The BP oil spill began on April 20, 2010 with an explosion aboard the Deepwater Horizon oil rig that killed 11 men. Attempts to staunch the gusher failed, until a cap was successfully deployed over the undersea well on July 15. By that time, roughly 4.4 million barrels of oil had spilled into the Gulf of Mexico. The BP oil spill, which now ranks as the largest offshore oil disaster in US history, paralyzed important segments of the Gulf Coastâ€™s economy, including seafood and tourism.
For its report, NPR interviewed Louisiana oysterman Mitch Jurisich and Al Sunseri, the president of P&J Oyster Co. Jurisich supplies oysters to Sunseri to sell to restaurants and markets, and both of their families have been in the business for generations.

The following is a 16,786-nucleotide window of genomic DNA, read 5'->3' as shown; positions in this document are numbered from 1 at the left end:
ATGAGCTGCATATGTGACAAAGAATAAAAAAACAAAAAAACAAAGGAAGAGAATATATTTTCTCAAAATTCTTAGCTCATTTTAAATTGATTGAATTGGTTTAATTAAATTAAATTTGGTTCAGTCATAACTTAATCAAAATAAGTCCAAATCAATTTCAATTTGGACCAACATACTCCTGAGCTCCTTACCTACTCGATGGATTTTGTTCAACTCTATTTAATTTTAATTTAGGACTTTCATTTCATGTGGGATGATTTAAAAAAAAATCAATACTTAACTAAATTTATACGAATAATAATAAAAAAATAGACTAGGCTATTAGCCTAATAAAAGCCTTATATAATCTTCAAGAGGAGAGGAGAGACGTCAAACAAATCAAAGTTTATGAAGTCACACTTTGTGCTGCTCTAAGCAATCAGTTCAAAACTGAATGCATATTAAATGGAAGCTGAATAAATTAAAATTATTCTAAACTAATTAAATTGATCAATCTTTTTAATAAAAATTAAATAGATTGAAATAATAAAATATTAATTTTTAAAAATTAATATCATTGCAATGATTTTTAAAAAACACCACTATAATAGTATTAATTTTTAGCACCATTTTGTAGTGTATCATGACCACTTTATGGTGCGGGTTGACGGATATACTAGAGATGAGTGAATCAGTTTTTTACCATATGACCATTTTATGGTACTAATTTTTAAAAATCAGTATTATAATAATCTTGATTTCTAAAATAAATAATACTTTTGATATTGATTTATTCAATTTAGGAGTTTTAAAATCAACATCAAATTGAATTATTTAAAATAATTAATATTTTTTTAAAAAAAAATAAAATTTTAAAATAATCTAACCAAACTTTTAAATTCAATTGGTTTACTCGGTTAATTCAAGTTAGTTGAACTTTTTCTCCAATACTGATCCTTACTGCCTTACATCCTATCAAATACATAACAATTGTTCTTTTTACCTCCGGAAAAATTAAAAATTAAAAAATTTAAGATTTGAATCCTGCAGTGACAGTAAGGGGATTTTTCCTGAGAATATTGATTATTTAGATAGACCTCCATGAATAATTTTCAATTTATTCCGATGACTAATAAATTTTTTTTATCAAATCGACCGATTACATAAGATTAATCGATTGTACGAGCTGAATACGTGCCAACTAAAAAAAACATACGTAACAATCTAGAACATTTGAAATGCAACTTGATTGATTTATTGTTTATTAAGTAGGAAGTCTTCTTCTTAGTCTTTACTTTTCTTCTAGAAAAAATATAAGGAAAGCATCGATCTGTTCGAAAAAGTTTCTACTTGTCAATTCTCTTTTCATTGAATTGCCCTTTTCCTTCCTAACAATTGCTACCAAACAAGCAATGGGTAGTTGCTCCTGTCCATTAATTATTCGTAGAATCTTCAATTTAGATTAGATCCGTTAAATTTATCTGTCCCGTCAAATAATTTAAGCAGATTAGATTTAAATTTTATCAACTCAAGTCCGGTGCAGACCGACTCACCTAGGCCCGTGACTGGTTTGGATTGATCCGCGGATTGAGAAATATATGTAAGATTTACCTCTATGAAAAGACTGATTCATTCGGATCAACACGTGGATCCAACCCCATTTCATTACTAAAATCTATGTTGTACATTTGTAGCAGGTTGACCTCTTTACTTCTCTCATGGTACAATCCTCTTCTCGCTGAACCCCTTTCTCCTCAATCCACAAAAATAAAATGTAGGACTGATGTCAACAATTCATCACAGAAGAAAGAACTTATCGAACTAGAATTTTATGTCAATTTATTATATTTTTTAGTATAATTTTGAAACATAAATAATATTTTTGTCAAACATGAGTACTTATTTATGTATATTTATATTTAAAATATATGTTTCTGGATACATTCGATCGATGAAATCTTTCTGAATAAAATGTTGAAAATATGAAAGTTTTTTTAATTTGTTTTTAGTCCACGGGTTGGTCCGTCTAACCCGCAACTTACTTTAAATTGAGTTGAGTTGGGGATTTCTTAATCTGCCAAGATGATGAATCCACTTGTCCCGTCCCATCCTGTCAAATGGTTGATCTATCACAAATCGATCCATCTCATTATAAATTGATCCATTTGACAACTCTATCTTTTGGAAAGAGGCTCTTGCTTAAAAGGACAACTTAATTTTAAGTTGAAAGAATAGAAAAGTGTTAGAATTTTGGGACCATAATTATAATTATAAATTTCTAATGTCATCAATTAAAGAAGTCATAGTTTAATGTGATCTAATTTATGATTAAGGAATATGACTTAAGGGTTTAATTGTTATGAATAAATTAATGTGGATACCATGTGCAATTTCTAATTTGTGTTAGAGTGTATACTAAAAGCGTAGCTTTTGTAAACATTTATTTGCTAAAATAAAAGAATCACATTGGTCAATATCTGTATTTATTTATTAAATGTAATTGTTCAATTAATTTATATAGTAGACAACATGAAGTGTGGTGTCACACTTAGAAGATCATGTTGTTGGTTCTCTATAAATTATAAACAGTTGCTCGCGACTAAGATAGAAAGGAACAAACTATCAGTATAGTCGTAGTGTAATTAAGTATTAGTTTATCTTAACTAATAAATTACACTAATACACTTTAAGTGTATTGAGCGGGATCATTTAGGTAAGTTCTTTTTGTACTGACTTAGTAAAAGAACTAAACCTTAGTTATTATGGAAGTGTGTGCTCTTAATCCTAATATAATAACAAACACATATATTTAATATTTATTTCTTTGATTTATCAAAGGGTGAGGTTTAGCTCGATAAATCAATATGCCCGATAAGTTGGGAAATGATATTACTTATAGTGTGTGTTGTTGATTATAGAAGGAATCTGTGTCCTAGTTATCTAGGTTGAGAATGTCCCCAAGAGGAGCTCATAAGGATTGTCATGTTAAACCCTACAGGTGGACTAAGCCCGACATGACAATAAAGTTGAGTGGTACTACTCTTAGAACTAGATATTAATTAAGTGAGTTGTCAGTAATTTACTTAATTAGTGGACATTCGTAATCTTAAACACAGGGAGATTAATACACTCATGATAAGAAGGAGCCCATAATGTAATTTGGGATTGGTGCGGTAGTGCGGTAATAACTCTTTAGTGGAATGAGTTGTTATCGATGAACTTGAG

While things are looking up, and much of the oil has disappeared, Jurisich told NPR that about 20 percent of the oysters in his beds have been buried or smothered by drifting sediment. That’s because the state of Louisiana built berms to keep the oil from reaching fragile wetlands – berms that went right through Jurisich’s oyster beds.
“We fought the oil. We won the battle in a way,” Jurisich told NPR. “And now we’re fighting man’s decision to stop the oil. They have destroyed more oyster crops than I think the oil would have ever.”
Jurisich told NPR that he doesn’t expect to be reimbursed for those losses.
For his part, Sunseri says his company is working with a skeleton crew because he can’t get his hands on enough oysters to ramp up operations. P&J Oyster Co. was once the premier oyster company in New Orleans, but has now lost all of its retail customers and two-thirds of its wholesale customers because of its inability to procure oysters, NPR said.
“You know, people don’t just turn on a light switch and then it’s able to be like it was,” Sunseri told NPR. “That’s not the way it is.”